How to read an audiogram
An audiogram is a chart a hearing test is marked on. The degree of hearing loss is measured in dB for defined key frequencies. The frequency is measured in Hertz, abbreviated with “Hz”. Curves displayed in Decibels (dB) generally describe the individual hearing threshold of a person compared to the normal hearing average, which lies around 0 dB. Due to individual differences, all thresholds up to 20 dB HL are considered normal.
Symbols are placed on the audiogram that show the person’s air conduction and bone conduction thresholds for each of the key frequencies. The audiogram shows the softest level at which a sound is perceived. This is also referred to as the hearing threshold. Different symbols are used to distinguish between air- and bone conduction measurements, as well as which ear the measurement refers to.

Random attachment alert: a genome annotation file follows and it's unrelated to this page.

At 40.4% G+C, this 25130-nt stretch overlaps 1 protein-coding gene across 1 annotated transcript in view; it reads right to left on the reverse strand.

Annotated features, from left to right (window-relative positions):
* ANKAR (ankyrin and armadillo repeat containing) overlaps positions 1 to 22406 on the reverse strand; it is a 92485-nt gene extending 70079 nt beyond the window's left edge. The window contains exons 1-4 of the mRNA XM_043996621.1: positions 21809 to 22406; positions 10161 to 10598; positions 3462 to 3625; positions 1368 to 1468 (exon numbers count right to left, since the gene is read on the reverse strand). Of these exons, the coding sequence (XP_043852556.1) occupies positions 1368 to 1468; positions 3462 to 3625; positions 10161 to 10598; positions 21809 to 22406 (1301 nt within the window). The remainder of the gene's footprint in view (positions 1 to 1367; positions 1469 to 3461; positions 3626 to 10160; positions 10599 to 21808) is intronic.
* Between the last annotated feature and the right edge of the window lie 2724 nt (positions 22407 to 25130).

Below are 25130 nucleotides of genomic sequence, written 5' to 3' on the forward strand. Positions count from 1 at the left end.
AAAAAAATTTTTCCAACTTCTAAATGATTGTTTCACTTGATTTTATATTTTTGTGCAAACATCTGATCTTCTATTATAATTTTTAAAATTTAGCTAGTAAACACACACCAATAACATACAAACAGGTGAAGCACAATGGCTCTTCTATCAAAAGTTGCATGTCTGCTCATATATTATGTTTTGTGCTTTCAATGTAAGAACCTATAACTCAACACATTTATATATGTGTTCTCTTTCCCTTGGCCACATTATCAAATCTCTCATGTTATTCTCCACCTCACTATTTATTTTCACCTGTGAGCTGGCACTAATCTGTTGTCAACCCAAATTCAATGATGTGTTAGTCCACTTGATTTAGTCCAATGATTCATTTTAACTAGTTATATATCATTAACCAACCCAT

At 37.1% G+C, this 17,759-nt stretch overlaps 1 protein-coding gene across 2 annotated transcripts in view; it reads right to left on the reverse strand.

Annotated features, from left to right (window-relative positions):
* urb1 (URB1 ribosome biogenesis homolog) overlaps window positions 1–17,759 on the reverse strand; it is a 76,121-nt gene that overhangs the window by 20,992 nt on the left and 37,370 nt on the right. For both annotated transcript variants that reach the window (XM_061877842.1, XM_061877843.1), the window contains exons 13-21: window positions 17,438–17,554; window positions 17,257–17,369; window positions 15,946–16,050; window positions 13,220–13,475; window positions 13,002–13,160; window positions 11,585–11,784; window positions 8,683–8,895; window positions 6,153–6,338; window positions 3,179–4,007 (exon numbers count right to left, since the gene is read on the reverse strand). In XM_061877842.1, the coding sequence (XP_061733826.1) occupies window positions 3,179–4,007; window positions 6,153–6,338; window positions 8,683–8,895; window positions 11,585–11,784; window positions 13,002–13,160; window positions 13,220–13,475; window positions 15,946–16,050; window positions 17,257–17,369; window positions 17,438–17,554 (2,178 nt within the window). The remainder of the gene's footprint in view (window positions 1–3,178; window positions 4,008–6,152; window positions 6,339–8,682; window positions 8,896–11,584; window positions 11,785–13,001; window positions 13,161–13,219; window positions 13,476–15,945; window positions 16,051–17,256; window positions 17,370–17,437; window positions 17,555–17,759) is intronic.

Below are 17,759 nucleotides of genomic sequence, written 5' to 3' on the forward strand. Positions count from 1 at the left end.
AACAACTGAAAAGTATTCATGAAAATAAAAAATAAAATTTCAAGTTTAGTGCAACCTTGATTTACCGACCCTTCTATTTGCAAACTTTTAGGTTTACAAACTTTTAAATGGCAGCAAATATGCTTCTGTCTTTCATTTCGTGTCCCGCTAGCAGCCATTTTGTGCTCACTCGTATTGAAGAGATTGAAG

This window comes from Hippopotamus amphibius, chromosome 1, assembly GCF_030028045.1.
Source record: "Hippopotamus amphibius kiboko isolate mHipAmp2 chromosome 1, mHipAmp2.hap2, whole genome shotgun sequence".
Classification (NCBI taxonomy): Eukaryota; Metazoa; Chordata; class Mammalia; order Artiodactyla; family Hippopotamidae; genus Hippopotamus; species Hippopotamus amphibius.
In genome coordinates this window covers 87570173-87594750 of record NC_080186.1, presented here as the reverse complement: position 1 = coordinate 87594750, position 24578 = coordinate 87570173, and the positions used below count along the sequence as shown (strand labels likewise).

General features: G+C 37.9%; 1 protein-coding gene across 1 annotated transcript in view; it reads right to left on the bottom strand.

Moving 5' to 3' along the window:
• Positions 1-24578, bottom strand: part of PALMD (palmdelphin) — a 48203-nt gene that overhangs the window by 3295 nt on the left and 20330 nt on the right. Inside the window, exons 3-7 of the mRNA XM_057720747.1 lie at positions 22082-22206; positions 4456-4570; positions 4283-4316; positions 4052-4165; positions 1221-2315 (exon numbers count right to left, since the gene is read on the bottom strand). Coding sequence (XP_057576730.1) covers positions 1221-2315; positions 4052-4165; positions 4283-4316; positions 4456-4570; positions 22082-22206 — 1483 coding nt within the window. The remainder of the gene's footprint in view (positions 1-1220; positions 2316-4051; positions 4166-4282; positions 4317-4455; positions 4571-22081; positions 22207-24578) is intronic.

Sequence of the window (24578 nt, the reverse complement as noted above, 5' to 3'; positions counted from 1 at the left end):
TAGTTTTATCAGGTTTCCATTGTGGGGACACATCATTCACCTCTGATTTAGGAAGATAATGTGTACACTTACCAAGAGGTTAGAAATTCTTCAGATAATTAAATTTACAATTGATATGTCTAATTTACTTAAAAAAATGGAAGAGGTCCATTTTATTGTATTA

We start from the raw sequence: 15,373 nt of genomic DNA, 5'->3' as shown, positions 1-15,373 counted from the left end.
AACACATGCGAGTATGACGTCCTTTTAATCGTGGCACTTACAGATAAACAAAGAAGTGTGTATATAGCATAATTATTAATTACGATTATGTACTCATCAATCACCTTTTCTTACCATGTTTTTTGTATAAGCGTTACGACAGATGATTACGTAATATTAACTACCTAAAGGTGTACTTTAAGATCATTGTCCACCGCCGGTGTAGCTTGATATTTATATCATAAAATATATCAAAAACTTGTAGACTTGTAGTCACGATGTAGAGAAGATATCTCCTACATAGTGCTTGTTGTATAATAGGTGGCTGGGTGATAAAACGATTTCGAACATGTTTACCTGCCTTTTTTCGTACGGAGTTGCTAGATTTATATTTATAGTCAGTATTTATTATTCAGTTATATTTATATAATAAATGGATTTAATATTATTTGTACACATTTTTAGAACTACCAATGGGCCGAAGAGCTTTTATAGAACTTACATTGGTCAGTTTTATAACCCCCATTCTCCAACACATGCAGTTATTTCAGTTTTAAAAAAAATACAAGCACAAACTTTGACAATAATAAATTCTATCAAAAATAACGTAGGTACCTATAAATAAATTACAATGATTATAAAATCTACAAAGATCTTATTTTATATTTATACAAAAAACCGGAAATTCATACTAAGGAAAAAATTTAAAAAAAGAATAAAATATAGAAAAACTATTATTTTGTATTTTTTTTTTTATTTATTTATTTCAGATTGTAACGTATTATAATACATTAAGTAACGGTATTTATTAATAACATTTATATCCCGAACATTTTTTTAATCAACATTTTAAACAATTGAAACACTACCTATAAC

To read and understand an audiogram, you have to have to a look at the loudness level and frequencies of different speech sounds presented in the audiograms below. Because of the shape of this speech area, it is also referred to as a “speech-banana”. Vowels are low frequency sounds with a higher volume than consonants, which are soft high frequency sounds. The vowels carry the loudness impression of speech whereas the consonants carry the meaning, e.g. house or mouse.